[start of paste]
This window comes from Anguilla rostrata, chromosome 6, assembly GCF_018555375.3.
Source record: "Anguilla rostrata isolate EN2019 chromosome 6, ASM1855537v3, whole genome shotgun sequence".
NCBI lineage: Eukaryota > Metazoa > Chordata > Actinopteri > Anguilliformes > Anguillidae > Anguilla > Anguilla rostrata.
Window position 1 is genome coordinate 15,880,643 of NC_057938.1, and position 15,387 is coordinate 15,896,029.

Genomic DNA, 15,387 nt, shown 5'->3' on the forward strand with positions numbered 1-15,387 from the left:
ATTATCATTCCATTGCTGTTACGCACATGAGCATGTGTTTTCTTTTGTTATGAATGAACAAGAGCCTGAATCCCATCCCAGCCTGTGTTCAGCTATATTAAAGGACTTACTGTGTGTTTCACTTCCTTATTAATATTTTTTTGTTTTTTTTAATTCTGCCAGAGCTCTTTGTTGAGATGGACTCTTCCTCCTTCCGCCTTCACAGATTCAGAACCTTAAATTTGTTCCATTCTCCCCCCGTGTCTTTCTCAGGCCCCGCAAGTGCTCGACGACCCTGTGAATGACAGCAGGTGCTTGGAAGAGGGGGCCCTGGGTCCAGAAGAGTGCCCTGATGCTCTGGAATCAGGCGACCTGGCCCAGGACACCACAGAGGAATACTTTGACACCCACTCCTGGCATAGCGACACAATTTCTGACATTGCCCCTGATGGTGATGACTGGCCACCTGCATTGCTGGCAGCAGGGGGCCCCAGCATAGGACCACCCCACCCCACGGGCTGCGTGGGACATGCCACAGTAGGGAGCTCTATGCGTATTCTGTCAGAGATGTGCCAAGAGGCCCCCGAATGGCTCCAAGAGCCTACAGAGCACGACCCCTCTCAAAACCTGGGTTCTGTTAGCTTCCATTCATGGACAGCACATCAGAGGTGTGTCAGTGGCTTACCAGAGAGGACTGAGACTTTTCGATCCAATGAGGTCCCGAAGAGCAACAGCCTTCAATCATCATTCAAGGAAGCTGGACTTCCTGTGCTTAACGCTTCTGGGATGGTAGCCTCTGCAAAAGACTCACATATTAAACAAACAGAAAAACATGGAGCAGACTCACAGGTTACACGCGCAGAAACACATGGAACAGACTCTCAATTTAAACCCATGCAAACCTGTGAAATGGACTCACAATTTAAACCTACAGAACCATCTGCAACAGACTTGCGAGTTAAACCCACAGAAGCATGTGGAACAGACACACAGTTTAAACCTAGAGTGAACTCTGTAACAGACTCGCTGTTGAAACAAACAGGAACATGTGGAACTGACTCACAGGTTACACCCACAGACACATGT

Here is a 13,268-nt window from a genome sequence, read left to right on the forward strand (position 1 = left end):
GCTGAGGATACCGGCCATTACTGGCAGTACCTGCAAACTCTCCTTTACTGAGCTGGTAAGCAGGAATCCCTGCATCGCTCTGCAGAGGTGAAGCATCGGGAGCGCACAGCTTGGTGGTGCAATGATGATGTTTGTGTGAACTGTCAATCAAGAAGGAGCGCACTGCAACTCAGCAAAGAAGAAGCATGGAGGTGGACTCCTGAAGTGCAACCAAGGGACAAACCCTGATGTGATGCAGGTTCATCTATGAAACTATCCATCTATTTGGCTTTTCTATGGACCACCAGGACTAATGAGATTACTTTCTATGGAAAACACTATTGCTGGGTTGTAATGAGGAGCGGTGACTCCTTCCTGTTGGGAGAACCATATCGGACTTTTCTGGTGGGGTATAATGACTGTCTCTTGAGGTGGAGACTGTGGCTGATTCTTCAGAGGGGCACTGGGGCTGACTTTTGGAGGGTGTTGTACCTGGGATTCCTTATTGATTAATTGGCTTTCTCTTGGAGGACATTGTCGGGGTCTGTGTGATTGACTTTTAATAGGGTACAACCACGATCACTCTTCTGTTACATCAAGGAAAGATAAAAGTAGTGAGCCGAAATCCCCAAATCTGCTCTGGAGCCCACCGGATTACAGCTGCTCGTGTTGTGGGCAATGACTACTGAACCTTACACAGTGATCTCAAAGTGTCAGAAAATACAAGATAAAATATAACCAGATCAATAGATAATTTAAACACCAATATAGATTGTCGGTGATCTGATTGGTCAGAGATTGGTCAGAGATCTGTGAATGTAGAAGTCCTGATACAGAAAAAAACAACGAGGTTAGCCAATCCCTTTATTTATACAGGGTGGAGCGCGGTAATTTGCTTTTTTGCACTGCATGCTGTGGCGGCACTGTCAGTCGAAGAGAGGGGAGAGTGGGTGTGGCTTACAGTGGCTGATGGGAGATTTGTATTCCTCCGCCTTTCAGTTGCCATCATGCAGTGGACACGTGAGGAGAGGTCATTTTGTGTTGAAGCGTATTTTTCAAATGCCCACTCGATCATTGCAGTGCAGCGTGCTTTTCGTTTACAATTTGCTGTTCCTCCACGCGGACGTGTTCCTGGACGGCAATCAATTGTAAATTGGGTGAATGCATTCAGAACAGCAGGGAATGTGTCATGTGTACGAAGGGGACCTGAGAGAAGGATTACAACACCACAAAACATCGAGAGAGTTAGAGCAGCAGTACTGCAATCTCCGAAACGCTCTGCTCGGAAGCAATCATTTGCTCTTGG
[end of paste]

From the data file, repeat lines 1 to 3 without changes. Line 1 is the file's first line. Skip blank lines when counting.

This window comes from Anguilla rostrata, chromosome 6, assembly GCF_018555375.3.
Source record: "Anguilla rostrata isolate EN2019 chromosome 6, ASM1855537v3, whole genome shotgun sequence".
NCBI lineage: Eukaryota > Metazoa > Chordata > Actinopteri > Anguilliformes > Anguillidae > Anguilla > Anguilla rostrata.